But the White House and other agencies, including the departments of Justice and Commerce, said the proposal left open the possibility that the large Internet carriers themselves could be designated critical entities. This, they said, could have allowed scanning of virtually all Internet traffic for cyberthreats on behalf of the government, opening a newly extensive window into American behavior online.
Officials also worried the effectiveness of the approach and the costs to participating industries.
Senior officials at numerous government agencies reviewed the NSA proposal. At a White House meeting last August, Tranche 2 was killed, said officials with knowledge of the debate.
“At the end of the day it was shut down because it looked way too much like a government monitoring program,” said a second administration official.
More recently, in January, NSA officials expressed concern when the White House blocked draft legislation being prepared by a Senate Intelligence Committee staffer enabling any government agency to monitor private computer networks for cyberthreats and to take measures to counter those threats, according to administration officials and documents. These include draft version of legislation and internal communications discussing them.
A revised version of the bill, which is part of the cyber legislation introduced in Congress this month, allowed only private-sector entities to monitor networks and to operate the countermeasures.
The issue, said James A. Lewis, a cyber-policy expert at the Center for Strategic and International Studies, is one of trust. He said that he trusts NSA to handle the data responsibly, but “the oversight we have in place isn’t enough to reassure everyone the data are not being used for other purposes.”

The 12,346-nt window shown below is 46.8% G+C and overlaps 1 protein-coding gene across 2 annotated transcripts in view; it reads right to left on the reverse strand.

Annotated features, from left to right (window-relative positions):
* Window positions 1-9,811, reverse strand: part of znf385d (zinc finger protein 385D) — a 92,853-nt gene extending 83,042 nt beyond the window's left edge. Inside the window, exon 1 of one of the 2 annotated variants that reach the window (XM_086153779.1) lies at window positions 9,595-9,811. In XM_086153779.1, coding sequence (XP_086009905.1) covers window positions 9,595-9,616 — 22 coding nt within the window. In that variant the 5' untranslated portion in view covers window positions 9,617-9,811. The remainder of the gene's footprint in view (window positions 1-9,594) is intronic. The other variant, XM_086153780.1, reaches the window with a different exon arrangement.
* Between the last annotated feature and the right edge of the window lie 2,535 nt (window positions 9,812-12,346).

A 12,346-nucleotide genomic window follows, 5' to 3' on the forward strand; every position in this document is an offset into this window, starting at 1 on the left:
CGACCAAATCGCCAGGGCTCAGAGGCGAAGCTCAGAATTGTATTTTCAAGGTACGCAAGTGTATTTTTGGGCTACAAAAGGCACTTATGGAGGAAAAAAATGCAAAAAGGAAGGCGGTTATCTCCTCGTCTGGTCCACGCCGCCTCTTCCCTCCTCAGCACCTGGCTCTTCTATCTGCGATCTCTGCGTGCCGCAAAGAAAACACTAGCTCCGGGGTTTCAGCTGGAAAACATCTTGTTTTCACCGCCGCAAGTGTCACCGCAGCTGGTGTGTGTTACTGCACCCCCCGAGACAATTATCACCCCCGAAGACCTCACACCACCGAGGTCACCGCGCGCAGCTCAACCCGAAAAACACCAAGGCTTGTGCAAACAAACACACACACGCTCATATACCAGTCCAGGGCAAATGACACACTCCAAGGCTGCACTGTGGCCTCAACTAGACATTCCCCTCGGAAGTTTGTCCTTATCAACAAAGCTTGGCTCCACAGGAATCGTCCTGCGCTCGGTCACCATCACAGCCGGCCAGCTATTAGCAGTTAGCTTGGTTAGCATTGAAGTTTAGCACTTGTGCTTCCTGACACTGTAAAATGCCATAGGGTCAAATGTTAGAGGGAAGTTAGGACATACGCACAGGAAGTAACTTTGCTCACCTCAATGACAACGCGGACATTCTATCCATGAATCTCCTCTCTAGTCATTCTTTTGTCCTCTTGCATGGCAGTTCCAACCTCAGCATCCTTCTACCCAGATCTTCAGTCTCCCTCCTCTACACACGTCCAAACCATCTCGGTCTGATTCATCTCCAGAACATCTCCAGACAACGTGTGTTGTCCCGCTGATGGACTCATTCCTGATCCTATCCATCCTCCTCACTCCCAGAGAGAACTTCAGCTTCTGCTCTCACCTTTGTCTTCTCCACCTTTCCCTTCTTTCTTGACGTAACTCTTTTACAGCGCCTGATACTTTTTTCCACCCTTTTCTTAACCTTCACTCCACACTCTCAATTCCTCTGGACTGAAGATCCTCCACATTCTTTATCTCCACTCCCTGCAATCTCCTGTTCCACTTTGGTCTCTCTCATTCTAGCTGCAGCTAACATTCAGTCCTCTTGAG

White House resistance to giving NSA a greater role in protecting Internet traffic worries some other cyberexperts, who say that private industry should be required to turn over evidence of cyberthreats to the government.
“We’re desperately late in doing this,” said Alan Paller, research director at the SANS Institute, a Bethesda-based cyber-training organization. “Our future economic wellbeing and future national security are at stake if we don’t mandate it.”
By Al Arabiya with Agencies
Yemen’s former president Ali Abdullah Saleh backed his successor Abdurabuh Mansur Hadi and said that the fight against al-Qaeda should continue.
“I hand over the banner of revolution… to safe hands,” said Saleh, the fourth veteran Arab leader to fall in just over a year, standing beside Hadi.
Saleh urged friends and brothers to back efforts to rebuild the country after the destruction that was caused by the uprising that led to his ouster. Saleh spoke in Sana’a during the ceremony of handing in the power to his successor.
Yemen’s new president will serve for an interim two-year period as stipulated by a Gulf-brokered power transition plan signed by Saleh last November.
Hadi, meanwhile, cautioned that the past year of political turmoil that has crippled the economy and unleashed nationwide insecurity was not over yet, and appealed to Yemenis to “cooperate with the new leadership” to help the country emerge from the crisis.
He said he hoped that at the end of his two years in office, Yemen could have a peaceful transition of power.
“I hope we will meet in this room again… to bid farewell and welcome a new leadership,” Hadi said. “I hope that in two years, I will stand in President Ali Abdullah Saleh’s place and a new president will stand in mine.”
Hadi took the oath of office in front of Yemen’s parliament on Saturday, and in his first speech as new leader, vowed to fight against al-Qaeda and restore security across his impoverished nation.
“It is a patriotic and religious duty to continue the battle against al-Qaeda,” he said. “If we don’t restore security, the only outcome will be chaos.”
Hadi was elected in a Feb. 21 presidential poll in which he received 99.8 percent of the votes cast in an election that saw a 60 percent nationwide turnout.
By Paul Ausick and Douglas A. McIntyre, 24/7 Wall St.
The price of gas is a widely covered news item these days. Oil prices have moved up from $75 a barrel in October of last year to more than $100 a barrel currently. And the trend continues to point toward even higher oil prices. Of course, along with the price of oil, gas prices have also risen, almost in lockstep.